I decided to challenge myself this month to reduce my waste, particularly of plastics. While No-Waste-At-All is the goal, it’s definitely idealistic and far-reaching. Also, #nowastenovember has a certain ring to it unlike #lesswastenovember. This challenge is the latest in my longer-term goal to manage the amount of stuff I own. I was inspired* to have a minimalist approach to acquiring any new stuff and consider how I dispose of used, unwanted, or old stuff. 

Beginning November 1, 2018, I began toting around reusable cotton bags, glassware, thermos mug, and a metal spoon and fork. By day 2, I realized I needed to establish some guidelines. So I came up with the following list of do’s and don’ts. 

YasiFit Goes Green

  1. Don’t buy plastics or collect free plastics.
  2. If I end up getting plastics, it must be recyclable. 
  3. Reuse any existing plastic items. 
  4. Recycle all possible plastic, paper, metal, and glass.
  5. Compost food scraps.
  6. Biodegradable waste goes into the garbage in a paper bag. 

It’s been two weeks so far and I’ve learned a few things about my consumer behavior. Plastic is everywhere in my life! My favorite pens are mostly plastic. I have bought and eaten food sold in plastic wrappers. Finally, I kept forgetting to ask servers to hold the straw. 

Practice Makes Perfect Progress 

These are the different ways I’ve been sorting my trash. Where I live, we do not have recycling pick up service. I’ve lugged my recycling items to my sister’s house where she has a green waste bin from the city. 

I’ve learned that recycling centers do not accept soiled plastic containers so I hand wash each item. It gets really complicated for toiletries like hand lotion (i.e., cutting the tube open and wiping it clean). There are some weird items like paper boxes that have a plastic coating on the outside. I throw those into this bag too and hope for the best!

Recyclables Bag
Contains paper packaging, plastic containers, aluminum cans and foil.

The next category is really interesting. I hadn’t thought about what I might do with biodegradable stuff like soiled napkins, paper towels, and . . . hair balls. If you’ve got long hair, I’m sure you know all about Hair Art in the shower. I have forced myself to establish the habit of balling that hair up and throwing it into the trash, not down the drain. After paying for a plumber to auger a shower drain clogged with hair clumps, I learned my lesson. Hair goes into the trash and not down the pipe. 

I use a separate paper bag for the biodegradables. I expect to toss it directly into the trash bin as is. 

Biodegradable Bag
Contains dryer lint, soiled napkins and towels, wooden chopsticks, hair strands, and nail clippings.

The last portion of my waste collection is the undesirable plastic and plastic coated trash. After two weeks of this challenge, I realize that going completely no waste is completely impossible. So I used a plastic bag that I couldn’t recycle to hold all the remaining trash. There are some themes here, mostly of plastic wrappers for food and products and those dang drink cups. 

Except for days 12 through 15, this is about 75% – 80% of the trash I’ve created since I began the challenge. All in all, I am pretty sure this trash would have been three times as much. I’ll chalk it up to a Big Green Win!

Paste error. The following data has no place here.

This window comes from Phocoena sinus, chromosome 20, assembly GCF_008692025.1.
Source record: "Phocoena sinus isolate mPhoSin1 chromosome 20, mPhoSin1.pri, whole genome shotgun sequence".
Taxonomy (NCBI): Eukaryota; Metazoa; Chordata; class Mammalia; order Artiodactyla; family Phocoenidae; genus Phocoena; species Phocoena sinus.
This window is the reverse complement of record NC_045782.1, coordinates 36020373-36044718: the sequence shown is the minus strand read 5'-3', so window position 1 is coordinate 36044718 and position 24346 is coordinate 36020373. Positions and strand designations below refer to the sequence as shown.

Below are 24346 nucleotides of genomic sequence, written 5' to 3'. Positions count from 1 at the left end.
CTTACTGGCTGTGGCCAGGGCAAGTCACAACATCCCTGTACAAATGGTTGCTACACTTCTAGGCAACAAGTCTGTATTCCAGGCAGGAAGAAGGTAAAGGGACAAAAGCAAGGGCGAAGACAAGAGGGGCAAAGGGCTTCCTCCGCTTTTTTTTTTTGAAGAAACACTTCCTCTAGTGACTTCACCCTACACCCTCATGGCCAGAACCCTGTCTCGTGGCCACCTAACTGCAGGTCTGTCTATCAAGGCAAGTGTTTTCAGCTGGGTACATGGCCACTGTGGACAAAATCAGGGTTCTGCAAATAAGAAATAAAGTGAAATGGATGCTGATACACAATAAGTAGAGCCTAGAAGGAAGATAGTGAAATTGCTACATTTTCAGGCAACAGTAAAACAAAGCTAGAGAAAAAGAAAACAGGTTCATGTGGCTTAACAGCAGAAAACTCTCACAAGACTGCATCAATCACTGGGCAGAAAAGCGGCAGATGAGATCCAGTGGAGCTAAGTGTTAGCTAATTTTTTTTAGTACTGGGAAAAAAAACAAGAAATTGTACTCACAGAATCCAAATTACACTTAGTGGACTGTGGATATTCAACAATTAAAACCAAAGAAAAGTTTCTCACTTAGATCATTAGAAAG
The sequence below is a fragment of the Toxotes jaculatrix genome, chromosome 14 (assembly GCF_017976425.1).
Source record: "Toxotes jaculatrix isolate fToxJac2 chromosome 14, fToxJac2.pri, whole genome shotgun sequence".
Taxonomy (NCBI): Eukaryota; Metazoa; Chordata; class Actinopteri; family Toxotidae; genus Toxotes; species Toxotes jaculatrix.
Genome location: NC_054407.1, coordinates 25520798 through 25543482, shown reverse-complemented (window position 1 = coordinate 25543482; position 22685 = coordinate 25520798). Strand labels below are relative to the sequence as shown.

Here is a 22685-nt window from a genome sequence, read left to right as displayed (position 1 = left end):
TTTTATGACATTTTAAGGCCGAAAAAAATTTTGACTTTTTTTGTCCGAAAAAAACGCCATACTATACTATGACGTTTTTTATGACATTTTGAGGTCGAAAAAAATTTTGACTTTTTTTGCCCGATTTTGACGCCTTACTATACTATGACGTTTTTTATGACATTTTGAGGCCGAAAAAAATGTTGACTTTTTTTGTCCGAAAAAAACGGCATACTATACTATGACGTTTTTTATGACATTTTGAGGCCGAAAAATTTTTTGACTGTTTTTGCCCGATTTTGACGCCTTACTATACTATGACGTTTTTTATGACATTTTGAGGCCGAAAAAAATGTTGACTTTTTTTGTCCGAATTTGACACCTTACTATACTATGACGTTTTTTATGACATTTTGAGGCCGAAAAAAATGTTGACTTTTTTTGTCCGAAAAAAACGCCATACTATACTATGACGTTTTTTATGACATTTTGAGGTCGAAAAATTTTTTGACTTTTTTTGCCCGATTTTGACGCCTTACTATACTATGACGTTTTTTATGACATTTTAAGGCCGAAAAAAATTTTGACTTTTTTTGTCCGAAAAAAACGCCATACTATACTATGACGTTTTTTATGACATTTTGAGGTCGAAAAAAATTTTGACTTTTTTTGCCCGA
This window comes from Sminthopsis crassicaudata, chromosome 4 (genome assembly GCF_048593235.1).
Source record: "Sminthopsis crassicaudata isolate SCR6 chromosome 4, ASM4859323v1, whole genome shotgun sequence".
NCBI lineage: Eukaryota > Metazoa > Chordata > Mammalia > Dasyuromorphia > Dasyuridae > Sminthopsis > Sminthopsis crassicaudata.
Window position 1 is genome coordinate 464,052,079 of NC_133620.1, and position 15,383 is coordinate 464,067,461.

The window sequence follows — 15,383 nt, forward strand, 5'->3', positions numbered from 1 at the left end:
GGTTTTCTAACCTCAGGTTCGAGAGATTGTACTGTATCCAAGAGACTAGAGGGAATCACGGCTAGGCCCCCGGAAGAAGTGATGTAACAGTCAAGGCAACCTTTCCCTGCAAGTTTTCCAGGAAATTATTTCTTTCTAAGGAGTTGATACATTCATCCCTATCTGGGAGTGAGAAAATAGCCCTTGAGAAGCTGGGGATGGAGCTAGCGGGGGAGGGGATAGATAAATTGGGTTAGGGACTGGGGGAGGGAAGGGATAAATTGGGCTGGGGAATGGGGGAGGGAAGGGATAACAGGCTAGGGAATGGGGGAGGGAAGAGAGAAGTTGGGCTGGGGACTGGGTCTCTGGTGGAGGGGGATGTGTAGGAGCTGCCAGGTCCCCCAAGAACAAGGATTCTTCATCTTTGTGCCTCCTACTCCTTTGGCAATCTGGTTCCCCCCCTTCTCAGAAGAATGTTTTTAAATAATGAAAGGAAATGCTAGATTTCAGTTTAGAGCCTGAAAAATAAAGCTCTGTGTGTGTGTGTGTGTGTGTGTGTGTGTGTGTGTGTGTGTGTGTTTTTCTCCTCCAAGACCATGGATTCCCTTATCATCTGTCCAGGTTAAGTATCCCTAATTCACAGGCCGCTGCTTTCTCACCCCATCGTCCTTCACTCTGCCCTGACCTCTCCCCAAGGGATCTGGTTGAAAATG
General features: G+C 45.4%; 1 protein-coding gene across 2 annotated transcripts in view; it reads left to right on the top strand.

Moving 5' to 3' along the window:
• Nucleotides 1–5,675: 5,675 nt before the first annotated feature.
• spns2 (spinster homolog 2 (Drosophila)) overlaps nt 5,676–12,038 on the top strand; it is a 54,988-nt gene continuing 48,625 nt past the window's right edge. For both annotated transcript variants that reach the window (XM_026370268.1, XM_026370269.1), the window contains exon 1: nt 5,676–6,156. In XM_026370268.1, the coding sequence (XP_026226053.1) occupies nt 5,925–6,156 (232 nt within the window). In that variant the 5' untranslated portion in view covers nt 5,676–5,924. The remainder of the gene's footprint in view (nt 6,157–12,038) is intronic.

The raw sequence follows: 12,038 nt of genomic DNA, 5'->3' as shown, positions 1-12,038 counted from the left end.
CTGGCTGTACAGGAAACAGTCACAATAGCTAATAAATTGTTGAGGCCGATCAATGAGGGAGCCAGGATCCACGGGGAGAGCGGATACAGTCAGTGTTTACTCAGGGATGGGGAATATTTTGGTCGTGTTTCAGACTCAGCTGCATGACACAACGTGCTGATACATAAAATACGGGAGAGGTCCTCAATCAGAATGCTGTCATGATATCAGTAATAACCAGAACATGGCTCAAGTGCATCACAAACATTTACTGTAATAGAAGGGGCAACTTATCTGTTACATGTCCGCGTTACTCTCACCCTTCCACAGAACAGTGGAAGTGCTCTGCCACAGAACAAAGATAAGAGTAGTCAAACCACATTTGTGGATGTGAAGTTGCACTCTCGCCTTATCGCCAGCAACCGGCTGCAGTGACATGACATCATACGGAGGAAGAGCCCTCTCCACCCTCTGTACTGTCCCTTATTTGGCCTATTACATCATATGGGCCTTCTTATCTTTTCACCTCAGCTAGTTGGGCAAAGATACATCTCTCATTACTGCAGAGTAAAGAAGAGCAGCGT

Legitimate Waste
Contains food wrappers, cups lined with plastic, toiletries wrappers, and mail plastics. 

After several days of travel with my cousin, I am back on track for the rest of the month. I’m enjoying the challenge of grocery shopping for items that aren’t wrapped in plastic or styrofoam and getting creative when eating out. Looking forward to changing my consumer habits in the long term to encourage a more consistent low-waste lifestyle. 

*The goal to minimize my stuff was added to my 2018 vision board. 

BJJ, Coaching, Competition

“Pre-competition jitters are N-O-R-M-A-L!” Managing Sports Performance Anxiety

Anxiety is a completely normal and expected response. It signals us that danger is lurking around the corner. Back in the day (eons ago), humans encountered lions and tigers and bears out in the wilderness. Seeing a dangerous predator like a lion triggers a very natural fear response in the brain. The brain sets off a series of “alarm bells“, also known as fight-or-flight response.

Specifically, fight-or-flight response is a series of physiological changes in the body that prepare for either fighting, fleeing, or sometimes, freezing in the face of danger.

What happens during fight-or-flight activation? I’m generalizing here so as not to go knee-deep into biochemistry.

  • The brain perceives a threat and signals the pituitary glad to release cortisol, the stress hormone, meanwhile the adrenal gland releases adrenaline.
  • Heart rate elevates to pump blood to the major muscle groups, fueling them for action.
  • Breathing rate increases to oxygenate the blood pumping through the heart, now that the heart is pumping blood faster.
  • The digestive system slows down or stops as a result of the blood being redirected through the heart to the major muscle groups.
  • Muscles start to tense getting ready for action, either running away or fighting.
  • Vision narrows to focus on the target, known as tunnel vision. Peripheral hearing loss may also occur.
  • The brain determines the best action based on the situation. The early human either started running towards to protective shelter or attacking the lion for food.